I have already written to the Minster of Courts in regard the HC staff in particularly the manager. I will also be complaining the Judicial Conduct Commission.

    Just like lawyers there are good judges and bad judges. I do not think many lawyers will deny that their are a lot of lawyers who hate people representing themselves. Unfortunately, some judges carry this bias on to the bench. I have any experience in court for about 25 years where I represented myself in the Family Court. On both occasions I was treated fairly particularly by Dame Siliva Cartwright.

    The unfair way I have been treated in the Civil Court has come as a real shock to. I expected better.

    It would be nice if the judge said to me you are looking rather smart today Mr Bird. After all that is much what the judge said to the toerag that raped the 5 year old girl.

    There is something wrong with the system that allows a former lawyer to use threats of running up someones legal to force them to stop pursuing a debt.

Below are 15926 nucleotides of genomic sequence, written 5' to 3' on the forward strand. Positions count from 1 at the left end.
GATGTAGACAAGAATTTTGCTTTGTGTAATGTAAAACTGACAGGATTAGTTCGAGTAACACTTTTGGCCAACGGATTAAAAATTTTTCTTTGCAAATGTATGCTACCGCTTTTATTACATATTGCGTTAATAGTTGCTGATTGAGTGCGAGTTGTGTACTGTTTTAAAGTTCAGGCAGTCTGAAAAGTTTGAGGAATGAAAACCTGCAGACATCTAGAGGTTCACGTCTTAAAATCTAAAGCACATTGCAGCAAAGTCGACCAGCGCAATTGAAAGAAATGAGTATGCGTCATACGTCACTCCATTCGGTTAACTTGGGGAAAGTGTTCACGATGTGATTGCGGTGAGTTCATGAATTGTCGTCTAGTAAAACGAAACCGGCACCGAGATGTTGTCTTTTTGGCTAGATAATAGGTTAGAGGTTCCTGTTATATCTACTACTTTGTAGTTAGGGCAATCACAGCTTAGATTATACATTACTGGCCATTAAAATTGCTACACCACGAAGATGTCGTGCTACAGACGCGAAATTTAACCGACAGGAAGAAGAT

Hopefully I get another woman judge I have seemed to get much better treatment from them.

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  32. Johnboy (14,973 comments) says:

    Would you consider yourself a faulty unit then Chuck?

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  33. bringbackdemocracy (393 comments) says:

    Legal aid should be treated the same as a student loan and paid back in the same way if the recipient is found guilty.
    The debt to the taxpayer could then be waived if found not guilty. This would provide a financial incentive for the guilty to speed up the process while the meter is running instead of lining lawyers pockets with taxpayer money.

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  34. elscorcho (152 comments) says:

    My perspective:

    1. We need tougher sentences in NZ, especially for repeat offenders who have been convicted on multiple successive occasions. A third strike for burglary should be life, because we are punishing not the specific crime, but rather the unwillingness to obey the law (which separates us from animals)

    2. When you have been ARRESTED and CHARGED you are INNOCENT. Bail should be a right until you are convicted. Convict them, throw away the key, hang them, shoot them, fine. They’ve been convicted. But no man/woman should be denied bail unless the grounds are extraordinary, because they haven’t been found guilty yet.

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  35. Johnboy (14,973 comments) says:

    Isn’t our whole lawyer designed system designed to line lawyers pockets with taxpayers money? :)